George Zimmerman, Trayvon Martin’s killer, had brushes prior brushes with the law

A woman accused the man who fatally shot Trayvon Martin of domestic violence, it emerged Wednesday, as a fuller picture of George Zimmerman began to take shape.

In 2005, a woman filed a petition for an injunction against Zimmerman, claiming that he came to her house and became violent when she told him to leave, the Orlando Sentinel reports. Zimmerman, 21 at the time, filed a petition of his own in response.

Just a month before that, the paper reports, Zimmerman was at a bar near the University of Central Florida when a friend was arrested on suspicion of serving minors. Zimmerman became profane and pushed a law enforcement agent who tried to escort him away. He was arrested after a short struggle. That arrest had been reported previously.

In both cases, injunctions have kept the cases' outcomes sealed.

Zimmerman, 28, was born in Virginia, aspired to be a law enforcement officer, and moved with his family to Florida about a decade ago. Though he appears not to have been an official member of the national Neighborhood Watch program, he was zealous -- perhaps over-zealous -- about patrolling his Sanford community, neighbors say.

"He once caught a thief and an arrest was made," Cynthia Wibker, secretary of the homeowners association in the gated community where Zimmerman lives, told the Miami Herald. "He helped solve a lot of crimes."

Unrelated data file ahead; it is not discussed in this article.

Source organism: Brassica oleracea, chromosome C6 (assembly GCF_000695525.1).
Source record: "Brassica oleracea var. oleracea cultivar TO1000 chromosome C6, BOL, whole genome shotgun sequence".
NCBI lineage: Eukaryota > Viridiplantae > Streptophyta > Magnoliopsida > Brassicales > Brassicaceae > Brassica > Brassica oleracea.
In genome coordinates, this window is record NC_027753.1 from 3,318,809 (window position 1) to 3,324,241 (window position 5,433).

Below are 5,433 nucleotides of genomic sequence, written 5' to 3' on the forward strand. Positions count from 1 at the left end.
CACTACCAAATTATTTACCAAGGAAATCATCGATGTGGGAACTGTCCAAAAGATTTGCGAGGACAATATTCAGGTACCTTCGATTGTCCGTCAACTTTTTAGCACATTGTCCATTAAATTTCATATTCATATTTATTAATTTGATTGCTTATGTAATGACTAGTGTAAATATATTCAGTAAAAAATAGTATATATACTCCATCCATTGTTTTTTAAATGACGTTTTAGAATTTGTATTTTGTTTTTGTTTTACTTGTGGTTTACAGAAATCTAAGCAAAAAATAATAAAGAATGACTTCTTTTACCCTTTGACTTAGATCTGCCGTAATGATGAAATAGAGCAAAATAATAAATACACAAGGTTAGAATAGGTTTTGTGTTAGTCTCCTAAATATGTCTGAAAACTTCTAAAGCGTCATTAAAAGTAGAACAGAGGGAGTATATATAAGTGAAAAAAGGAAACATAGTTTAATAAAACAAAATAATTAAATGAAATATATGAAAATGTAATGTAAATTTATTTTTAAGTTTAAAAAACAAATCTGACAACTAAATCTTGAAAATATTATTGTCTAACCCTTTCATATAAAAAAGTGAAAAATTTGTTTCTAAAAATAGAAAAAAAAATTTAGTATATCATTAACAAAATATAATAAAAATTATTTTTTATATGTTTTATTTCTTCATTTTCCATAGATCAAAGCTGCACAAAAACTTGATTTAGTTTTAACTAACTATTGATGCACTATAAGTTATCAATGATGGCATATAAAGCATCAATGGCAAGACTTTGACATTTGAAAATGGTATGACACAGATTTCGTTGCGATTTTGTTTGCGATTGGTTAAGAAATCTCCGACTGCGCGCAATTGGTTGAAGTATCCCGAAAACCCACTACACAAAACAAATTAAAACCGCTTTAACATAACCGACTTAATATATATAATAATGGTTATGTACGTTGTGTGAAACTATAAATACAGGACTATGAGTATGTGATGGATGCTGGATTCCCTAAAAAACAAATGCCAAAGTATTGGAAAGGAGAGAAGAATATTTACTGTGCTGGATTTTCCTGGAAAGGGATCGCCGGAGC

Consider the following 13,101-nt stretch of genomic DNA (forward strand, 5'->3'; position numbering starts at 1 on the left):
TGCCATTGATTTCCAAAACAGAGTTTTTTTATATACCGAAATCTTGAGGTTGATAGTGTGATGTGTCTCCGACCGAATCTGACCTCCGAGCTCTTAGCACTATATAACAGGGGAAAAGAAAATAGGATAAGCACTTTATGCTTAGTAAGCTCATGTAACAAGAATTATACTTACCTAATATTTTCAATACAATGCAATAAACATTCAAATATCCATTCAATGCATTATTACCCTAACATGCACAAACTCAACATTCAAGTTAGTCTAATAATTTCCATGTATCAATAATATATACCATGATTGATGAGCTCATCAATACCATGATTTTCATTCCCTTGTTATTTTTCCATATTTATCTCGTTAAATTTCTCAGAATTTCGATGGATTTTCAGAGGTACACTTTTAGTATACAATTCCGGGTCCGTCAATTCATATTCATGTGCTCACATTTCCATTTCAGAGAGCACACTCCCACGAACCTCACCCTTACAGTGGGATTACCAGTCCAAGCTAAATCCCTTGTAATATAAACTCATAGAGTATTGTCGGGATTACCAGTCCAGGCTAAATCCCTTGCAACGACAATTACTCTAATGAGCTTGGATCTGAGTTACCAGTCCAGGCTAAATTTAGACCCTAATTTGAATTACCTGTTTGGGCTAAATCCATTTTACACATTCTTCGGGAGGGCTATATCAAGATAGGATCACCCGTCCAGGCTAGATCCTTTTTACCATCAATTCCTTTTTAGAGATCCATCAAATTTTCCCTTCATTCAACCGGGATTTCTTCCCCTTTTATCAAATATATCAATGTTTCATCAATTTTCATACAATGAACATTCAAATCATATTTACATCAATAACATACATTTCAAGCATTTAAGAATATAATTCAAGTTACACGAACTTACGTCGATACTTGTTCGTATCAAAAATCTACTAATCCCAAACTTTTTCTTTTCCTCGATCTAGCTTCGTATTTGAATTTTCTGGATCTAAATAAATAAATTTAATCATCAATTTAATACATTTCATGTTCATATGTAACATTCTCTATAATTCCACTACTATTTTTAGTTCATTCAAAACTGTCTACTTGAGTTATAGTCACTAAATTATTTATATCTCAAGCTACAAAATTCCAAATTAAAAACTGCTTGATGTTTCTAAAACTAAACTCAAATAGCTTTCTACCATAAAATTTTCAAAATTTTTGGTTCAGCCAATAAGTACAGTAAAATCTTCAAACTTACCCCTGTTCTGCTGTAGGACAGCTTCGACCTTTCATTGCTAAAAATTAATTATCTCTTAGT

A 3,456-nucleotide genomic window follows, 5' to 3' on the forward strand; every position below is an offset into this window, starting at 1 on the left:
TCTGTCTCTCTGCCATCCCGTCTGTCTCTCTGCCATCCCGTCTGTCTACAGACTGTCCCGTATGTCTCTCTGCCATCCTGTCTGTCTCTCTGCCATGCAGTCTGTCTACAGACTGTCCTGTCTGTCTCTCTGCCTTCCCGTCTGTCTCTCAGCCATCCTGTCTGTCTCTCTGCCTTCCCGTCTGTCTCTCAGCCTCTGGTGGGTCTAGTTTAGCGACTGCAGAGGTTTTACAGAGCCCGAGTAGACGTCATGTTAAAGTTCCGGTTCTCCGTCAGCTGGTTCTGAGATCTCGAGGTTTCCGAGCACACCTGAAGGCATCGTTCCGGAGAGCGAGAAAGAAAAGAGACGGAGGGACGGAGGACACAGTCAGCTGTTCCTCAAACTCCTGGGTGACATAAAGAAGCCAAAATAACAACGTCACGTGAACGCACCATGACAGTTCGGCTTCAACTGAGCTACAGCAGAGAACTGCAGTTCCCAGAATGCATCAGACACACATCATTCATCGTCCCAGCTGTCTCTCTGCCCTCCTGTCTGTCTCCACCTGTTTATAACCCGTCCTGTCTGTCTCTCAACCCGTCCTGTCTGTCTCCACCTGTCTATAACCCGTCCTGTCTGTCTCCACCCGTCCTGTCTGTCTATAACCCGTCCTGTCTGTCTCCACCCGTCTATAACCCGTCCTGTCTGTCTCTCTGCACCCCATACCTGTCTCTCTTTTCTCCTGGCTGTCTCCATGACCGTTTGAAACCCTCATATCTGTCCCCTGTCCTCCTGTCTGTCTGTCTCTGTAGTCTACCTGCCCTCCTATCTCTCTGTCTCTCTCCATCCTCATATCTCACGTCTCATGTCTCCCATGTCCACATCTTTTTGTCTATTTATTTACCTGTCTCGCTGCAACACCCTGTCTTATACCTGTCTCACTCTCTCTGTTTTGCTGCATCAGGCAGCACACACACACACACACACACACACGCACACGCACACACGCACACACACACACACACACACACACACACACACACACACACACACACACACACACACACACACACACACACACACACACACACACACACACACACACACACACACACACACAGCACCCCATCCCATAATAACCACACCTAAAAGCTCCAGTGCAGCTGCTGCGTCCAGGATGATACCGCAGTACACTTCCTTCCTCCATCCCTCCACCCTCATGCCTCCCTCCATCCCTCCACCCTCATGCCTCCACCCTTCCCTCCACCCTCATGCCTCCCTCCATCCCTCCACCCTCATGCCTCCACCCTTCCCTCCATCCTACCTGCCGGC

In 2007, Zimmerman married Shellie Nicole Dean, a licensed cosmetologist. The following year, he was pursued by a credit-card company for unpaid debts, court records show.

His father Robert Zimmerman has said his son is an Hispanic former altar boy, and has black friends and family members. Robert Zimmerman said George Zimmerman didn't pursue Martin, and that his actions weren't race-based.

Meanwhile Wednesday, more than 1,000 people gathered in New York's Union Square, including members of Trayvon Martin's family, to protest the killing of the unarmed 17-year-old, and the failure of authorities to arrest Zimmerman. Calling the event the "Million Hoodie March," a reference to the hooded sweatshirt Martin was wearing at the time he was shot, some protesters wore hoodies and carried Skittles, the candy the Florida teen was carrying.

Dylan Stableford contributed reporting.

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